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God’s Mission and You

Our God is a missional God. Mission is part of God’s very nature. Consider these: When He created the world, He did not create a static paradise, but one that would be fruitful and grow. Ever since mankind disobeyed Him, our God has been on a mission to draw us back to Himself. In that mission, God appointed leaders, prophets, priests and kings to guide His people and show them who He is.

The climax of that mission centres around the work of Jesus Christ – God the Father sending God the Son into the world to live and to die so that all things might be reconciled to Him. After Jesus ascended, the Holy Spirit was sent into the lives of disciples. As Christ-indwelt, Spirit-empowered disciples, we are sent into various spheres of life to bring the message of reconciliation to all. Meanwhile we await the return of King Jesus and the completion of God’s mission which He initiated from ages past.

David Bosch, in his book Transforming Mission (p.390) puts it this way: “Mission is thereby seen as a movement from God to the world; the church is viewed as an instrument for that mission. There is church because there is mission, not vice versa. To participate in mission is to participate in the movement of God’s love toward people, since God is a fountain of sending love.”

How shall we define God’s mission? In a sense, it is the entirety of the Bible – the grand biblical storyline from creation to new creation. That’s big. The gospel is far more radical, more inclusive, more compelling, more relevant, more transformational than we think.

But perhaps we may summarize our part in this way: Mission is our participation in the divine initiative of God to announce the good news of the grand story – the Kingdom of God made possible through the life, death, and resurrection of Jesus Christ, resulting in the healing and reconciliation of all things in heaven and on earth through Christ, to the praise and glory of God.

Whether you are a pastor or a full-time homemaker, a student or a retiree, living locally or serving cross-culturally, working as a lawyer or artist or engineer or writer or politician or construction worker, you are called to be an ambassador of the Kingdom of God. You are called to bear the gospel to all of creation. You are called to participate in God’s mission.

For some, it may mean serving God in a foreign land. For most of us, it means faithful living wherever we are placed – in the home, amongst friends, in schools and workplaces. For all of us, it means we start right here, right now. To be a Christian, is to be joined to God’s mission, which has now become ours too.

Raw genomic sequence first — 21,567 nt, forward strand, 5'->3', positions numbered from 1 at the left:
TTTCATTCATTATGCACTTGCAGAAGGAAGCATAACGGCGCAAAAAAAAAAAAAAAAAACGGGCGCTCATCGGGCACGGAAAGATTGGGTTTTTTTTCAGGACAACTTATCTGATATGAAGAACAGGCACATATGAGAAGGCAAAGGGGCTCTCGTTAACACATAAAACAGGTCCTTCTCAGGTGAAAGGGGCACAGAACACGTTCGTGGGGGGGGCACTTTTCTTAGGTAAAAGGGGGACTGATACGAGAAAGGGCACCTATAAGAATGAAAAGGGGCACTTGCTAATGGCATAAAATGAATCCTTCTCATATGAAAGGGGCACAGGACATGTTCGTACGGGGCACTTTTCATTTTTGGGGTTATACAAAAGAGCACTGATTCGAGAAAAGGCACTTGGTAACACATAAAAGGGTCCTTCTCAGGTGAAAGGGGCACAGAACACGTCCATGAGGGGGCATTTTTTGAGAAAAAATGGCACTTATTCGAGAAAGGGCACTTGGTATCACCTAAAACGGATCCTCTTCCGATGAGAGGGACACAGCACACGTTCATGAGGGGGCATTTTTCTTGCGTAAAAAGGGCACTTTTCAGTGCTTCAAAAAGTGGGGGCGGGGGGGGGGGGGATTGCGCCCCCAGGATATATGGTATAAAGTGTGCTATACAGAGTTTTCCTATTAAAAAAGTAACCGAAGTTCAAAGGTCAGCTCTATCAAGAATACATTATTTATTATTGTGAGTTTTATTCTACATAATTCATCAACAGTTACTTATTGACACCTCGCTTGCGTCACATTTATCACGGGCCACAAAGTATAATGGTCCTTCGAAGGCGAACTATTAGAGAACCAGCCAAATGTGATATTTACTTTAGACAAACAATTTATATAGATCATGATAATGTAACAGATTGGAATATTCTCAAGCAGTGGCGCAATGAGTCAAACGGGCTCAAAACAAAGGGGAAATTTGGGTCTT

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Daily Devo

Daily Devotional Journal

Scripture:
1 Samuel 22:20-23
Sat, 18 September 2021

God’s Church Will Not Die

Observation:

What is the significance of Abiathar’s escape from Saul’s slaughter of the priests?

Deeper Reflection
GOD’S FULFILMENT of His word of judgment on the house of Eli through the unjust and brutal slaughter of the priests by Saul is a divine mystery. Out of this comes another divine mystery: “But one son of Ahimelech… named Abiathar, escaped and fled after David” (v.20). In His judgment on Eli’s house, God preserved one descendant of Eli. Such is the sovereignty of God. And we must peg divine mystery to divine sovereignty. God’s preservation of one priest – albeit a descendant of Eli – out of the massive slaughter points to a divine principle: God always insistently preserves His people in the midst of destruction. The narrator shows the sharp contrast in Saul and David’s treatment of the priests to underscore this divine principle. To Ahimelech, Saul said, “You shall surely die” (1 Sam 22:16); to Abiathar, David said, “You are safe with me” (v.23). The priests of God were destroyed, but not completely. “The people of God may often be put down, but never put out. Abiathar’s escape does not mean that all God’s servants are immune from the world’s butchery, but that the world’s butchery can never wipe out all of God’s servants. The Lord does not promise that we will not die for the Kingdom of God, but the Kingdom of God will never die.”34 Jesus has made His commitment and promise that His Church will not die: “I will build My church; and the gates of Hades will not overpower it” (Matt 16:18).
34 Dale Ralph Davis, 232
Application:

What does it mean for me that the Church of God will not die?

Prayer:
Write a prayer to God as your response from your meditation on and application of the Scriptures.
Prayer Pointers:
  • Give thanks and praise:
  • For Church Board: To see the church as God’s Church that will not die
  • Pray for significant people:
  • Pray for those in need:
  • Pray for self:

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